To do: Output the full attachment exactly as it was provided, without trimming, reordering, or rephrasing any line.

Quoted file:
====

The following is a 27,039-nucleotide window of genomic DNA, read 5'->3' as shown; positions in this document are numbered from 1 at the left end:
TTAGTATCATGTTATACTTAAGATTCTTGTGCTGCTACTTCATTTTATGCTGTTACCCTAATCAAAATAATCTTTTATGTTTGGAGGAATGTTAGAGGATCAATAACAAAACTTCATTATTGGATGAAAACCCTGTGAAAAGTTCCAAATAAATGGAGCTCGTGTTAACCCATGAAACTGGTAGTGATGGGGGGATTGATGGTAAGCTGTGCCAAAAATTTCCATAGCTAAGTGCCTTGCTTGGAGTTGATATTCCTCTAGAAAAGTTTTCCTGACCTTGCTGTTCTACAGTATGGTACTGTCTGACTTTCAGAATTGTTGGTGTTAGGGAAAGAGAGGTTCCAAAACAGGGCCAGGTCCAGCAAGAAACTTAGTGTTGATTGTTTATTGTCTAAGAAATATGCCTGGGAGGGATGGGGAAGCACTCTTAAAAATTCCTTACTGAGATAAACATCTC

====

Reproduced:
The following is a 27,039-nucleotide window of genomic DNA, read 5'->3' as shown; positions in this document are numbered from 1 at the left end:
TTAGTATCATGTTATACTTAAGATTCTTGTGCTGCTACTTCATTTTATGCTGTTACCCTAATCAAAATAATCTTTTATGTTTGGAGGAATGTTAGAGGATCAATAACAAAACTTCATTATTGGATGAAAACCCTGTGAAAAGTTCCAAATAAATGGAGCTCGTGTTAACCCATGAAACTGGTAGTGATGGGGGGATTGATGGTAAGCTGTGCCAAAAATTTCCATAGCTAAGTGCCTTGCTTGGAGTTGATATTCCTCTAGAAAAGTTTTCCTGACCTTGCTGTTCTACAGTATGGTACTGTCTGACTTTCAGAATTGTTGGTGTTAGGGAAAGAGAGGTTCCAAAACAGGGCCAGGTCCAGCAAGAAACTTAGTGTTGATTGTTTATTGTCTAAGAAATATGCCTGGGAGGGATGGGGAAGCACTCTTAAAAATTCCTTACTGAGATAAACATCTC